The vocalisations emitted by adult and juvenile Grey-headed Flying-foxes Pteropus poliocephalus (Chiroptera: Pteropodidae) within daytime camps and night nurseries were studied using audio and video data. The calls were differentiated via discriminant analysis and the motor action associated with each call type was categorised. Five distinct call types were emitted by adult P. poliocephalus within daytime camps; ark calls, harsh chuckles, tonal calls, tonal chuckles and chups. The following classification was then applied to distinguish between these calls types; (I) the harsh chuckles and ark calls as ‘harsh’; (2) the tonal calls as ‘tonal’; and (3) the tonal chuckles and chups as ‘intermediate’ between the previous two.
Ark calls and harsh chuckles occurred predominantly in association with agonistic behaviours such as fighting and retaliating after being investigated by another individual; tonal calls were emitted most frequently when an individual was crawling or flying away from an agonistic encounter; and tonal chuckles and chups were emitted by females when a male instigated a reproductive attempt.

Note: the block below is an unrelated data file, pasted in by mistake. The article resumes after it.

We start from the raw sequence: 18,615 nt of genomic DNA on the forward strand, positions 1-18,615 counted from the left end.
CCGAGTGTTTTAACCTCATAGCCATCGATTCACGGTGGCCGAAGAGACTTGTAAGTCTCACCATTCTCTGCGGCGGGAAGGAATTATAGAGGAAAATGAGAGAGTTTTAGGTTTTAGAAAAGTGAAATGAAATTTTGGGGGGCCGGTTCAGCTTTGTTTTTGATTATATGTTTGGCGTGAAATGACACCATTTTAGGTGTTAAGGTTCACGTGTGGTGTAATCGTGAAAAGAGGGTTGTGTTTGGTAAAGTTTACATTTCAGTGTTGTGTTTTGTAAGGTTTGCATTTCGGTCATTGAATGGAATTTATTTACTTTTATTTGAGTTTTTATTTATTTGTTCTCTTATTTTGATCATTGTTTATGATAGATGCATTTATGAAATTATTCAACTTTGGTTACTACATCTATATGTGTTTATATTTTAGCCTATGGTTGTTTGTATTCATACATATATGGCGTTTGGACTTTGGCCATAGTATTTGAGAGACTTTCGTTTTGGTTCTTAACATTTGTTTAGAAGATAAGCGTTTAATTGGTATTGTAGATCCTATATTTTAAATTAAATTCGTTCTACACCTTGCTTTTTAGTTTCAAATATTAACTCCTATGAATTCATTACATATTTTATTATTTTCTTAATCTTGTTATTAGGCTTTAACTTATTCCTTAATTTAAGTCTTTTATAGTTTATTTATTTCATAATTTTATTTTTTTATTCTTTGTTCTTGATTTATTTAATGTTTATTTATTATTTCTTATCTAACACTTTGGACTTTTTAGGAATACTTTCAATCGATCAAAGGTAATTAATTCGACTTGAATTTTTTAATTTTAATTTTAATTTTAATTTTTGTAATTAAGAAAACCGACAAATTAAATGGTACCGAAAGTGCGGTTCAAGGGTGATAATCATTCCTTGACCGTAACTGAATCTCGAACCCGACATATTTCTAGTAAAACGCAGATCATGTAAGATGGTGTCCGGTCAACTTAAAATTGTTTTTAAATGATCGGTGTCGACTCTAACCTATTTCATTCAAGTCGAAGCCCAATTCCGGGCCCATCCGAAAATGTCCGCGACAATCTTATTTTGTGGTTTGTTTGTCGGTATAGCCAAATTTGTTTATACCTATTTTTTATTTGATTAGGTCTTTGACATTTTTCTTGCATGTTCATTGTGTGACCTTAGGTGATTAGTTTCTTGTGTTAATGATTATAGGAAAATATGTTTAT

The physical structure of the isolation call of juvenile P. poliocephalus differed among individuals in terms of call length, fundamental frequency and bandwidth of the fundamental component of the call. These differences may reflect a form of ‘vocal signature’ that assists the mother in recognising and locating her young. It is suggested that vocal signals emitted by adult P. poliocephalus predominantly provide information about the arousal state of the emitter and occur in association with specific motor actions that enhance the meaning of the vocal signal.